ATLANTA — As he rebuilt Baylor’s basketball program in the wake of scandal, Scott Drew became one of college basketball’s most unpopular coaches, earning the reputation as an overly aggressive recruiter and an inadequate bench coach.
But even Drew’s critics cannot deny the improbable success he has had in his nine-year tenure. With Friday’s 75-70 South Region semifinal victory over 10th-seeded Xavier, third-seeded Baylor advanced to its second Elite Eight appearance in three seasons. The Bears will play top-seeded Kentucky in Sunday’s region final.
Only two times in program history has Baylor won three games in an NCAA tournament — this season and in 2010, when the Bears ultimately lost to eventual national champion Duke in the Elite Eight.
Drew believes this team has the potential to be just as good as the 2010 team. And the Bears (30-7) displayed much of that talent Friday, storming out to an 18-point first-half lead.
Baylor’s Perry Jones III, one of the nation’s most talented and enigmatic players, had scored a total of nine points in the Bears’ two previous NCAA tournament victories. But on Friday, the 6-foot-11 sophomore came alive with 14 points on 7-of-8 shooting.
Fellow forward Quincy Acy had 20 points on 8-of-11 shooting. Acy also grabbed 15 rebounds.
Baylor was in control of the game until a turnover with 25.6 seconds to play gave Xavier hope. Trailing by six, guard Tu Holloway sank a 26-foot three-pointer to cut the deficit in half. But the Bears made free throws in the closing seconds to secure the win.
“Down the stretch we made it a little closer than it needed to be with some careless turnovers, but credit them for not giving up and fighting through,” Drew said.
During Baylor’s last trip to the Sweet 16, they played in front of a partisan crowd in Houston, which is just three hours from Baylor’s campus. While the Georgia Dome did not provide quite the same ambience, the crowd included Drew’s parents, Homer and Janet, who attended their first Baylor game of the season.
Homer, the former Valparaiso coach, had surgery last fall for prostate cancer, while Janet had surgery for bladder cancer. Homer’s illness was caught in its early stages, but Janet’s was more advanced. She has finished her chemotherapy treatments.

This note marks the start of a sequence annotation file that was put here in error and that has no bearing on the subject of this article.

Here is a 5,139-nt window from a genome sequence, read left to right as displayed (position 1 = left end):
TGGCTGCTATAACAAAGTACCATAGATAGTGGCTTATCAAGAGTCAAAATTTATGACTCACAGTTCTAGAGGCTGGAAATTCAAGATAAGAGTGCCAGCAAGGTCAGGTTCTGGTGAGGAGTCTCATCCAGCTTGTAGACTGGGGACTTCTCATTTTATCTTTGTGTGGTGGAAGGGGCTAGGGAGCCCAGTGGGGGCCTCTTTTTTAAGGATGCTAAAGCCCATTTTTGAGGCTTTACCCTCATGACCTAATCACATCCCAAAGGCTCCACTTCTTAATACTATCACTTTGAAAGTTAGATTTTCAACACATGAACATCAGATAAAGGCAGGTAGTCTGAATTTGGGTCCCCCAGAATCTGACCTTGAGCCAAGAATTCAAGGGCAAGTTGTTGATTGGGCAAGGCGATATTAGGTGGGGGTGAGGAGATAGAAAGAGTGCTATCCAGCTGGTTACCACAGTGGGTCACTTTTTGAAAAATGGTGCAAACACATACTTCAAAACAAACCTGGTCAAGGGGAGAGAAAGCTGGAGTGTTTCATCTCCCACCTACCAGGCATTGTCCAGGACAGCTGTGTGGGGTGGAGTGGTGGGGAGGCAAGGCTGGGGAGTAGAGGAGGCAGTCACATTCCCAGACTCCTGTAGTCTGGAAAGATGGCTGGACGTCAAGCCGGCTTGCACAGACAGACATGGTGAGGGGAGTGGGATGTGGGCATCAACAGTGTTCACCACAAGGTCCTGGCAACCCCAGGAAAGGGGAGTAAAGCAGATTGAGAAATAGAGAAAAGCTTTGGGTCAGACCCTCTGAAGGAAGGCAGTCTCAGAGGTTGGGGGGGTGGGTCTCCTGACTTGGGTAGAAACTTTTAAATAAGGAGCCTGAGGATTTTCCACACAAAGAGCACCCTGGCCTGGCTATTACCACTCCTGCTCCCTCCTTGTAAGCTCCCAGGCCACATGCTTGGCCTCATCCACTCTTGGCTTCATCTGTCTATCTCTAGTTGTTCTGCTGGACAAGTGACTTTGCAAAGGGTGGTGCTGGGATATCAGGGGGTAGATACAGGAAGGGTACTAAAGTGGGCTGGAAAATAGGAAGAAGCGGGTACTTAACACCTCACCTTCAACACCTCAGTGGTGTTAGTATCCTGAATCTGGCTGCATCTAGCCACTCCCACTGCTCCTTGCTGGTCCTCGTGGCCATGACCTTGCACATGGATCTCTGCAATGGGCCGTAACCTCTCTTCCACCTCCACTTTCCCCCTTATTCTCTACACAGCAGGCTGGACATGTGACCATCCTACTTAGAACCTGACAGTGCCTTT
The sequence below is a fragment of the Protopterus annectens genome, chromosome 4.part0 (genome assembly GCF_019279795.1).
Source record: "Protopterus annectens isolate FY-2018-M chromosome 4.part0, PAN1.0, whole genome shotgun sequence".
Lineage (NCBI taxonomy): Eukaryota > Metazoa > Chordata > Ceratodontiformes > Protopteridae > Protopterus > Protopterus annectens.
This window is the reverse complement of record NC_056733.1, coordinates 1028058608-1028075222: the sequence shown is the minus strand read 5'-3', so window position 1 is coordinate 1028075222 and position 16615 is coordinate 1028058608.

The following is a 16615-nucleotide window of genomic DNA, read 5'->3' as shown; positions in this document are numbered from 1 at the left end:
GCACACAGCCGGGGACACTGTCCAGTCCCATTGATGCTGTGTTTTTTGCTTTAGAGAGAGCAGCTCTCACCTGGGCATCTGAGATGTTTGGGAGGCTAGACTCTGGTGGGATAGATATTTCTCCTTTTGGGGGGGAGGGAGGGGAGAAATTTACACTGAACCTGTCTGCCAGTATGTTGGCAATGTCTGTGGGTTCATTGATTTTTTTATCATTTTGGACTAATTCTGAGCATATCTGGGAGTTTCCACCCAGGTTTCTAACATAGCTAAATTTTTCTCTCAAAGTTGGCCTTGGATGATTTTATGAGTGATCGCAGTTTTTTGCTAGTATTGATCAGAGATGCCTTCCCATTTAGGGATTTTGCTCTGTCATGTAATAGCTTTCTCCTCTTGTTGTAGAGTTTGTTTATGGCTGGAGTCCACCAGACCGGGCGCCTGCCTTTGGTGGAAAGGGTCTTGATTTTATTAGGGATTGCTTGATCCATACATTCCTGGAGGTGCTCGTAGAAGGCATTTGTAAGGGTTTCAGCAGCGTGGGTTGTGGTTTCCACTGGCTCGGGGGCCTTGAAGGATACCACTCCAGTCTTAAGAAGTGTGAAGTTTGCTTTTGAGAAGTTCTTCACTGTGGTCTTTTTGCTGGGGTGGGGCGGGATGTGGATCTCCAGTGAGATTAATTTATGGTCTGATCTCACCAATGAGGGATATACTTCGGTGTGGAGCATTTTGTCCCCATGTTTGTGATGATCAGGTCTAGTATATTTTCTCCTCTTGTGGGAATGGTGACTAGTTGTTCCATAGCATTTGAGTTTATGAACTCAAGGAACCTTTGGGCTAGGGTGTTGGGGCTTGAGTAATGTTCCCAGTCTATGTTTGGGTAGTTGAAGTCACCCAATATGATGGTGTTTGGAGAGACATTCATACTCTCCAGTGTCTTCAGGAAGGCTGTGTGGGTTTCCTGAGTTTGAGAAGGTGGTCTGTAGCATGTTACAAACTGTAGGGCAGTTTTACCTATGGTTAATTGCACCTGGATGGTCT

“She was worn out getting here,” Drew said. “I think if we would have lost and she had to drive back tomorrow, she would have really hated me.”
Baylor fans cheered a team outfitted in Adidas uniforms seemingly colored by a yellow highlighter. The Bears never trailed against a Musketeers team that has become an indelible part of the NCAA tournament in recent years, representing one of only four teams to make the Sweet 16 four times in the past five years.
This season’s run was particularly improbable considering their season cratered in the aftermath of the Dec. 10 brawl with cross-city rival Cincinnati.
The Bears overwhelmed Xavier at the start with their length, athleticism and hot shooting. They quickly raced out to a 12-2 lead after Brady Heslip had two hard drives to the basket for layups.
Less than seven minutes into action, Baylor led 19-4 after making 9 of 11 field goal attempts, including a three-pointer by Heslip, who had made nine in Baylor’s round-of-32 victory over Colorado.
A dazzling sequence occurred midway through the half, when Jones dribbled the ball upcourt and flipped a pass ahead to guard A.J. Walton, who fired it back at Jones for a transition layup.
But the deficit did not rattle Xavier, which clawed back from a 15-point deficit in the second round against Lehigh. The turning point Friday occurred after Acy emphatically threw down a dunk to give his team a 17-point advantage.
“I want to see his birth certificate,” Xavier Coach Chris Mack said jokingly of Acy. “He’s that kid, when you’re coaching AAU and you look over, and he just looks so much bigger and stronger than everybody.”
Acy’s problem was that on the other end of the court he threw 7-footer Kenny Frease down with the same ferocity as his dunk. A flagrant foul was assessed, and Frease made two free throws and the ensuing layup to start Xavier’s 12-0 run.
A three-pointer by Baylor’s Pierre Jackson in the final seconds of the first half represented the Bears’ first points in five minutes. That led to an eruption of cheers by the Baylor players on the bench who wore T-shirts that read “One Team, One God, One Goal.”
Two years after falling short, Baylor is now one step from the Final Four again.
“We know how the taste felt in our mouth last time we were here [in the Elite Eight] and we don’t want to go out with that same taste,” Acy said.